In this extremely health conscious world of today, consumption of gluten is another topic on which the scientific community seems to be divided. Most of the health experts believe that gluten is only harmful to people with some specific medical condition. On the other hand, few nutritionists believe that it is better to have gluten-free diet even if you are not suffering from any disease.
According to a survey from market research company NPD, more than 30 percent of US citizens proactively try to avoid gluten-laden meals. This number is a clear indication that today’s society is also divided between the harms and benefits of gluten. As we all know, wheat is the most regularly consumed gluten-laden grain in the world. So it is important to comprehend the gray area associated with the consumption of gluten, but let’s start by properly understanding what gluten actually is.
Gluten: A Grain-based Protein
The term ‘gluten’ refers to the two proteins abundantly found in grains like wheat, barley and rye. Glutenin and gliadin are these two proteins classified by the name gluten. Some studies have concluded that gliadin is the culprit behind the most of the adverse health effects associated with gluten. Gluten gets its name due to the glue-like property of wet dough or flour, which consists of a sticky meshwork formed by the two gluten proteins present in the flour.
Is Gluten all Bad?
No, this is not the case at all. There are some medical and physiological conditions where certain individuals become intolerant to gluten consumption. Here, we will discuss these medical conditions.
Celiac disease is a type of autoimmune disorder in which the immune system of the body perceives gluten as foreign bodies (invaders actually). Immune systems are naturally designed to attack all such foreign bodies. So, when white blood cells attack the gluten particles, the gut lining of the digestive tract also get collaterally damaged.
According to the statistics gathered through National Health and Nutrition Examination Survey, celiac disease affects around 1 percent of the US population. Damage to the lining of the gut can result in anemia, nutrient deficiency and acute digestive problems. Celiac disease is usually heredity in nature. Due to its subtle symptoms, most of the affected people (around 80%) don’t even know that they are suffering from the disease.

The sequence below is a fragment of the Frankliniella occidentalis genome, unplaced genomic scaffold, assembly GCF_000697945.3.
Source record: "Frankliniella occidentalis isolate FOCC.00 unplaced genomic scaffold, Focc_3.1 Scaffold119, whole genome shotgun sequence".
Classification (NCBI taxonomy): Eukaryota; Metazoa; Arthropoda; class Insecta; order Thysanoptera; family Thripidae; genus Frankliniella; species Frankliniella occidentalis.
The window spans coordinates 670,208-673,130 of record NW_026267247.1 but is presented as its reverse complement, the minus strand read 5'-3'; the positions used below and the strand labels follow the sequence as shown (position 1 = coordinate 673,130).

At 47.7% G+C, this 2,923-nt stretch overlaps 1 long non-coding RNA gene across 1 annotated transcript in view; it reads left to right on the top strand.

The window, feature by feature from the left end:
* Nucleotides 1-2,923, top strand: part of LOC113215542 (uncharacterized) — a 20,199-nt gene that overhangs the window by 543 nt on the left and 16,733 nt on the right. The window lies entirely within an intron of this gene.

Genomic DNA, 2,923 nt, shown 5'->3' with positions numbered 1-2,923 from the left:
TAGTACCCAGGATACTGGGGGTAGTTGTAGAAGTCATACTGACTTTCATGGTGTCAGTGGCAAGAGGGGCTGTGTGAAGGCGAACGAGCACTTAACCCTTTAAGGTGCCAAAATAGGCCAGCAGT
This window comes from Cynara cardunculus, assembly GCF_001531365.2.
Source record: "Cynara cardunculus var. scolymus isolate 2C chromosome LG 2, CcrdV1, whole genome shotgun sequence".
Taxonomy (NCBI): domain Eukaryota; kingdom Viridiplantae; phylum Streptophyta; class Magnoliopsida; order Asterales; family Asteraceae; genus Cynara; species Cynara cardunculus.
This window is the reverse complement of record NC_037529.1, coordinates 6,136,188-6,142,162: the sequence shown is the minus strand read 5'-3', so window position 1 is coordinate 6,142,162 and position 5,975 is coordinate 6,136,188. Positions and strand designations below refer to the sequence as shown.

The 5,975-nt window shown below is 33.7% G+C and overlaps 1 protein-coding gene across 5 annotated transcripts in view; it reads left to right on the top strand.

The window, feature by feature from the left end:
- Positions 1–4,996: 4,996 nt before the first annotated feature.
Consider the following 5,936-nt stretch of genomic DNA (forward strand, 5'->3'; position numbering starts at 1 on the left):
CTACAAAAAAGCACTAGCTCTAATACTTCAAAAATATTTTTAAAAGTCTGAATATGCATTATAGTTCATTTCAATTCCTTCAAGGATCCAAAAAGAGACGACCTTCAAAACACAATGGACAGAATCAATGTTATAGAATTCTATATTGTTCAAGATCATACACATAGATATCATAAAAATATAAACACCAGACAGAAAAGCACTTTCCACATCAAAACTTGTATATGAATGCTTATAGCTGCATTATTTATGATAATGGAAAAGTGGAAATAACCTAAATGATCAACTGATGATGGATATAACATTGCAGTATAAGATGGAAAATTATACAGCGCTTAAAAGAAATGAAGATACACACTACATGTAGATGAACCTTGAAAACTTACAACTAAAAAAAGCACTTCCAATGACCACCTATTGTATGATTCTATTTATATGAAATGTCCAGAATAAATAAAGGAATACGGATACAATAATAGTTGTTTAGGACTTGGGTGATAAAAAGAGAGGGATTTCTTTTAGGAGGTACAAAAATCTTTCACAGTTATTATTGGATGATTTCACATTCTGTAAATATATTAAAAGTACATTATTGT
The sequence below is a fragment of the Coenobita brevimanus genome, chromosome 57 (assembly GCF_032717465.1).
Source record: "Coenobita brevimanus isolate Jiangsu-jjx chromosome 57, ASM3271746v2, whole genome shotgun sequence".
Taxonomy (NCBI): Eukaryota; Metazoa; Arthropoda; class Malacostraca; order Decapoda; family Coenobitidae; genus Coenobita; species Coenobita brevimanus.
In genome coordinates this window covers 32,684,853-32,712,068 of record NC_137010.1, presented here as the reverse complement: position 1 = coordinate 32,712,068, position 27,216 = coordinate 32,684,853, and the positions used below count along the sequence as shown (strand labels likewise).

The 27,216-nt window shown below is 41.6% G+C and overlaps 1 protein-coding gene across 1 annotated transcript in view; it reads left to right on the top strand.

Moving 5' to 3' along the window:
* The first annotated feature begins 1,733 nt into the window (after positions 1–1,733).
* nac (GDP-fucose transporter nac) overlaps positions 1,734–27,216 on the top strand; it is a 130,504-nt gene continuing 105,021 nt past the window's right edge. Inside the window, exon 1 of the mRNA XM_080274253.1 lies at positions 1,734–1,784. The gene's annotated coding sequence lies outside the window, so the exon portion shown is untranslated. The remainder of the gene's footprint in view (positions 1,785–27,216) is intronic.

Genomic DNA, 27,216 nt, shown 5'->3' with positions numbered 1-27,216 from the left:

Irritable Bowel Syndrome
Irritable Bowel Syndrome (IBS) is another very prevalent digestive disorder that affects the colon (AKA large intestine) and people who have it often complain of severe abdominal pains and cramps, diarrhea and gas buildup in the digestive tract. IBS is a chronic disease and it can get aggravated by the consumption of gluten-containing foods; however, sometimes IBS gets confused with Celiac disease. If you have symptoms similar to those mentioned above, it is best to discuss with your doctor, who can run the necessary tests to determine which disease it is, usually by the process of elimination.
Some people suffer from a rare condition of wheat allergy where their digestive system gets worked up after the consumption of gluten-rich meals.
So there are instances where gluten-containing foods can become a source of trouble for people. To make sure that gluten is not inflicting its detrimental effects on your health, you can have yourself tested for gluten intolerance.
Blood tests and tissue biopsies are usually conducted to make ascertain that whether one is suffering from celiac disease and gluten intolerance.
However, if you don’t have the condition of gluten intolerance then there is no harm in consuming this composite of proteins. In fact, actively depriving yourself of gluten-containing foods can have some adverse consequences as well.
According to the research study put forward in this year’s session of American Heart Association’s Epidemiology and Prevention, making your diet free of gluten can increase the risk of developing type 2 diabetes. This research was observational and studied the impact of low-gluten and gluten-free diet on more than 100,000 participants. The same observational study also concludes that people eating a normal amount of gluten are 13 percent less likely to get diabetes.
If you are concerned about eating foods that contain gluten, then concentrating on these foods may be a benefit.
If you have read the whole article then it might have become very easy for you to take the decision regarding gluten. To put it in a more categorical manner, gluten is inherently not harmful to human consumption except in certain medical conditions. Therefore, people who avoid gluten-containing foods for no reason don’t have to do it because it is totally healthy to consume gluten in normal, healthy diets.